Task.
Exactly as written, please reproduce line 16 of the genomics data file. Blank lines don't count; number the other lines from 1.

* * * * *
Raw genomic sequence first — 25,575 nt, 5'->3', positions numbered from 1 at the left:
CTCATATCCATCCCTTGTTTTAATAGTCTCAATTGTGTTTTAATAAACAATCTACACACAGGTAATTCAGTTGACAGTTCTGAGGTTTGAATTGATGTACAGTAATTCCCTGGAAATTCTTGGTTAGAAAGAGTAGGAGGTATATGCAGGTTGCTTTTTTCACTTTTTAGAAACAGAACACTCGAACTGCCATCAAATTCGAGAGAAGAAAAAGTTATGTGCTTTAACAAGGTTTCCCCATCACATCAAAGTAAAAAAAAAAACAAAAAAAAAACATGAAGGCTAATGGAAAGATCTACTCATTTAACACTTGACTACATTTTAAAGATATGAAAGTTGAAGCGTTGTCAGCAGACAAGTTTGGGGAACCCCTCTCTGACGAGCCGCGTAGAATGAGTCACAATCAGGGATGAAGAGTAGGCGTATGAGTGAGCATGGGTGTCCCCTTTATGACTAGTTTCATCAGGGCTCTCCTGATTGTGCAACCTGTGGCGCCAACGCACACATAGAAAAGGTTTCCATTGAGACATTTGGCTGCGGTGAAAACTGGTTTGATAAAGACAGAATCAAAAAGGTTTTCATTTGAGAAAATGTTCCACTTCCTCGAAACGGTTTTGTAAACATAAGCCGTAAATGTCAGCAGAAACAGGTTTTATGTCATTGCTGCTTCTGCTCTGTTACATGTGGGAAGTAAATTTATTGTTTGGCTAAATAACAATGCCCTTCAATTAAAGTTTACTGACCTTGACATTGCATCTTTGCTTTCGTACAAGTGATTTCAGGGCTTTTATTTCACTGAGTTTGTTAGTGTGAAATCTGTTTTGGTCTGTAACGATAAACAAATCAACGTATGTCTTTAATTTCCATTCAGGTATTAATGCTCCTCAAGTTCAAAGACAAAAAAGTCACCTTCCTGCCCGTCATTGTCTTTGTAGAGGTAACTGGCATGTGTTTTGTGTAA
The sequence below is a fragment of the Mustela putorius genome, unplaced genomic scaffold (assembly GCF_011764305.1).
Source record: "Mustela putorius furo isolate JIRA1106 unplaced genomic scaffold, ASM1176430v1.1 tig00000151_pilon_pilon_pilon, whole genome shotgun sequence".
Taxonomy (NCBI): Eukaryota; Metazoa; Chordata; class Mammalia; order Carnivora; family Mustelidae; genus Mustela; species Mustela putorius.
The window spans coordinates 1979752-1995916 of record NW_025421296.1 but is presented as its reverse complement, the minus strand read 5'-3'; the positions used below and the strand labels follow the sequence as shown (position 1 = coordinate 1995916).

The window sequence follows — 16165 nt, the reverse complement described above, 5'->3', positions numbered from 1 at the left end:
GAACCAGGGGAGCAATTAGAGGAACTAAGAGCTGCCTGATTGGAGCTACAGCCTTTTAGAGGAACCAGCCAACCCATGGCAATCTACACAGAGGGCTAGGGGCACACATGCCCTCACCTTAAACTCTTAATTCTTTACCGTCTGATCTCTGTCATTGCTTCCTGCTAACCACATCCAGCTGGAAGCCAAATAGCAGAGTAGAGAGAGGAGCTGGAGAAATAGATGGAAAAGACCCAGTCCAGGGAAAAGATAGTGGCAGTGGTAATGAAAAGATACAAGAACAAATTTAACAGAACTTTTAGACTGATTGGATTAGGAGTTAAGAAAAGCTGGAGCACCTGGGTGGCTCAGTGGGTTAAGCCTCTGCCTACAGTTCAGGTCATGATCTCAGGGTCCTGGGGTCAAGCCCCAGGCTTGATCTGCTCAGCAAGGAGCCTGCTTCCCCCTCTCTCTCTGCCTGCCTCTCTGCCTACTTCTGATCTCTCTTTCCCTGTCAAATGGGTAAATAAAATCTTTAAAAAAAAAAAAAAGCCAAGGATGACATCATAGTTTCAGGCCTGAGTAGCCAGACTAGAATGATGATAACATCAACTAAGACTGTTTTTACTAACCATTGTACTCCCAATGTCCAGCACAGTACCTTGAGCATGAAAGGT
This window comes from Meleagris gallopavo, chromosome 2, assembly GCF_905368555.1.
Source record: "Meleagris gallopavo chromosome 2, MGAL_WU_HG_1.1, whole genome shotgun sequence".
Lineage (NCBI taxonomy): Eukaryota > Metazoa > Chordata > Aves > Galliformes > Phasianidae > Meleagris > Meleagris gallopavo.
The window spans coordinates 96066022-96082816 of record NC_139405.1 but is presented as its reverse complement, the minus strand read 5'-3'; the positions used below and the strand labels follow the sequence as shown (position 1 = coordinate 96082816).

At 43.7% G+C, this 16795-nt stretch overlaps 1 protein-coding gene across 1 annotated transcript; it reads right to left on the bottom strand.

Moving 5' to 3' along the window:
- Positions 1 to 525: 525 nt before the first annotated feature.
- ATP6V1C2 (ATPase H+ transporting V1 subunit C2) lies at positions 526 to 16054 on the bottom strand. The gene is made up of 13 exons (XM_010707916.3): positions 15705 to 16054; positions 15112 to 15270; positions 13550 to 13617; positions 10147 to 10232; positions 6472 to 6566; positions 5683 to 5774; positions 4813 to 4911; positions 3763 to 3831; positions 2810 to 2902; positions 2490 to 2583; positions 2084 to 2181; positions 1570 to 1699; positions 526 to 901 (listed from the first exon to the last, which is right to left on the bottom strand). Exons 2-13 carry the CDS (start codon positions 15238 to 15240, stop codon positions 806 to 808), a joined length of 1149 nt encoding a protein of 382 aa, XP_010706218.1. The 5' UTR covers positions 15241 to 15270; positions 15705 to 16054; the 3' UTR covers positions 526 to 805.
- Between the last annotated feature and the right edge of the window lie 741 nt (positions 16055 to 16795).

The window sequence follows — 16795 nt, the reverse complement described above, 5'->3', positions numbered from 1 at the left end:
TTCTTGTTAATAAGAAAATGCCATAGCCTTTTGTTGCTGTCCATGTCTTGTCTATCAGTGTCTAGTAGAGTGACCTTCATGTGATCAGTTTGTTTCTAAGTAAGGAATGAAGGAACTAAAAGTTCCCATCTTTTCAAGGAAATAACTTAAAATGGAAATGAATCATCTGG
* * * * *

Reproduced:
- ATP6V1C2 (ATPase H+ transporting V1 subunit C2) lies at positions 526 to 16054 on the bottom strand. The gene is made up of 13 exons (XM_010707916.3): positions 15705 to 16054; positions 15112 to 15270; positions 13550 to 13617; positions 10147 to 10232; positions 6472 to 6566; positions 5683 to 5774; positions 4813 to 4911; positions 3763 to 3831; positions 2810 to 2902; positions 2490 to 2583; positions 2084 to 2181; positions 1570 to 1699; positions 526 to 901 (listed from the first exon to the last, which is right to left on the bottom strand). Exons 2-13 carry the CDS (start codon positions 15238 to 15240, stop codon positions 806 to 808), a joined length of 1149 nt encoding a protein of 382 aa, XP_010706218.1. The 5' UTR covers positions 15241 to 15270; positions 15705 to 16054; the 3' UTR covers positions 526 to 805.